The court denied the application to strike the prior felony conviction findings and sentenced defendant to an indeterminate term of 25 years to life for violation of Vehicle Code section 10851 and stayed imposition of sentence on the violation of section 496 pursuant to section 654, because the act underlying the two counts was identical. The court then discussed the reasons for denying defendant's application to strike the prior felony conviction findings. The court relied on "the seriousness of his historical crimes," defendant's continued pattern of criminality after release from a substantial term in state prison, the seriousness of the current offense, and the lack of effort on defendant's part to deal with his drug problem and to change his lifestyle. The court further noted defendant was cheating on the welfare system when the crime was committed. Overall, the court concluded defendant did come within the spirit of the three strikes law.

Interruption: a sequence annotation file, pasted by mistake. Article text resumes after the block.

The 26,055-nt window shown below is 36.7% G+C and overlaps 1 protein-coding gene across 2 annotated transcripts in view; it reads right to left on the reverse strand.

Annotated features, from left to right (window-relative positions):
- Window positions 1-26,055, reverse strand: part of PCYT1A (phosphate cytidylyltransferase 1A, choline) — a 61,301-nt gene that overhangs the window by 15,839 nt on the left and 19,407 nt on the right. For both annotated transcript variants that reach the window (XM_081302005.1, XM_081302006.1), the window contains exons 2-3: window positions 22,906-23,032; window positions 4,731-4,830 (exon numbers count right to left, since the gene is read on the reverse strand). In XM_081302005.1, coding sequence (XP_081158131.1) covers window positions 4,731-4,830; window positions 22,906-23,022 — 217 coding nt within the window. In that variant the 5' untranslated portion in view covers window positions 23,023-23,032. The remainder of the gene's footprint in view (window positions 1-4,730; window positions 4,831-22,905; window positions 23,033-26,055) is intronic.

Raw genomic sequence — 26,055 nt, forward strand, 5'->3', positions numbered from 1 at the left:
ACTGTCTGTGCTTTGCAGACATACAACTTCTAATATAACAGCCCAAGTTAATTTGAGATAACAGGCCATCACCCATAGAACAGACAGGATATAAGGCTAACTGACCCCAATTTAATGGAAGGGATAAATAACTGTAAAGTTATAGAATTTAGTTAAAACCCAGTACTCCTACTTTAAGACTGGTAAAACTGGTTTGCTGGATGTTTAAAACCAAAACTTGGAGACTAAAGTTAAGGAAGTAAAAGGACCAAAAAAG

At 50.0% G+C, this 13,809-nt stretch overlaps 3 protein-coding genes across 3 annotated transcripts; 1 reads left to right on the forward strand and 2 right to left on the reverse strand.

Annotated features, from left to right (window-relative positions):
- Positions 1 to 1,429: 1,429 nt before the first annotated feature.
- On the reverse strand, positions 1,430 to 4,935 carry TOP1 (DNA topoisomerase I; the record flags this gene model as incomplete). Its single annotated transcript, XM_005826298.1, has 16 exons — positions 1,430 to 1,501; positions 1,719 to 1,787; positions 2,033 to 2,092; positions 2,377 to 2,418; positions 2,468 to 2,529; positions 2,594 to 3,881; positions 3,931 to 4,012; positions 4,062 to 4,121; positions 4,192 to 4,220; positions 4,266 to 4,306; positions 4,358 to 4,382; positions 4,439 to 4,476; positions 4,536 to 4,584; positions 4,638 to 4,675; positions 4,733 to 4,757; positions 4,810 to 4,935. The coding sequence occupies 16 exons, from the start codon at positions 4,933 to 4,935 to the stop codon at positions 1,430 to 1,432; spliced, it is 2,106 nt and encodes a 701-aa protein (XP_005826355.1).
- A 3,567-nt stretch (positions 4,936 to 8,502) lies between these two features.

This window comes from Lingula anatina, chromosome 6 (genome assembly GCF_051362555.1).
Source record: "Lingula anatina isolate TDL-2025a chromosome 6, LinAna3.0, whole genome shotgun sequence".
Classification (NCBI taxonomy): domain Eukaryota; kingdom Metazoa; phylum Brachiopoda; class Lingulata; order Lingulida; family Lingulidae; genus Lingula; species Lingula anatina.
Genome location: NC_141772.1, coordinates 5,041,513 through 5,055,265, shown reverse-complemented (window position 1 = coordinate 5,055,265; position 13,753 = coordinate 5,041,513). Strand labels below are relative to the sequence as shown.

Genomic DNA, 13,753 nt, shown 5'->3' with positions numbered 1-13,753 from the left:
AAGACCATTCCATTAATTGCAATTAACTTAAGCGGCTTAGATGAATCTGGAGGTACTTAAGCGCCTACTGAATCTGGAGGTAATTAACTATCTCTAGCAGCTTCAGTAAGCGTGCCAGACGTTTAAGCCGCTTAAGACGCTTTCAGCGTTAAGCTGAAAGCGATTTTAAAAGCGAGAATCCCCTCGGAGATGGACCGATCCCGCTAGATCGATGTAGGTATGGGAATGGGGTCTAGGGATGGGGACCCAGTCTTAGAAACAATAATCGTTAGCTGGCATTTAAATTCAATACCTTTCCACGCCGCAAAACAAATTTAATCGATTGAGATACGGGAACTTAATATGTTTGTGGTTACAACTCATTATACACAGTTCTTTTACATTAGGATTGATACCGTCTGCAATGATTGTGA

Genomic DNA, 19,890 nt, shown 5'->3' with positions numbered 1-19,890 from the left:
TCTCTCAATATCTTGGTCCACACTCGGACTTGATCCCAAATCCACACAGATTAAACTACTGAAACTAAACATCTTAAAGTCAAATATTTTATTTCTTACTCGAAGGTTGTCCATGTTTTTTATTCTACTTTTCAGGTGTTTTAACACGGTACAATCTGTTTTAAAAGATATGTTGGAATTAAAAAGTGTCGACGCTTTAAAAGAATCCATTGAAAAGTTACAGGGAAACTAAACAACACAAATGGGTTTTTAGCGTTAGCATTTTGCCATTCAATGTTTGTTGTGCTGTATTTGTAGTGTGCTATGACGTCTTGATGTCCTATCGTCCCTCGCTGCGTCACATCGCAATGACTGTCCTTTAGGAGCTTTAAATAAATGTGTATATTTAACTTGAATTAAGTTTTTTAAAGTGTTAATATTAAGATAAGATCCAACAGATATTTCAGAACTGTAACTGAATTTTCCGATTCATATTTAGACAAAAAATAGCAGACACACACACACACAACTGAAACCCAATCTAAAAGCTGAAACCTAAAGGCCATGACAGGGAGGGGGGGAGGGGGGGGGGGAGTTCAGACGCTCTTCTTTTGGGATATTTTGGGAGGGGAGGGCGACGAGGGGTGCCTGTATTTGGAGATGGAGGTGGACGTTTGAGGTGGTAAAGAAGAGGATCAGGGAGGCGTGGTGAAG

Petitioner filed a timely appeal of his conviction in the California Court of Appeal. Answer, Ex. 1. Therein, he argued that the trial court abused its discretion in declining to dismiss his prior convictions at the sentencing proceedings, and that his sentence constituted cruel and unusual punishment. Id. The Court of Appeal rejected both of petitioner's claims and affirmed his judgment of conviction in its entirety. Answer, Ex. 3. Petitioner subsequently filed a petition for review in the California Supreme Court, raising a sole claim that his sentence under the Three Strikes law constituted cruel and unusual punishment. Answer, Ex. 4. That petition was summarily denied. Answer, Ex. 5.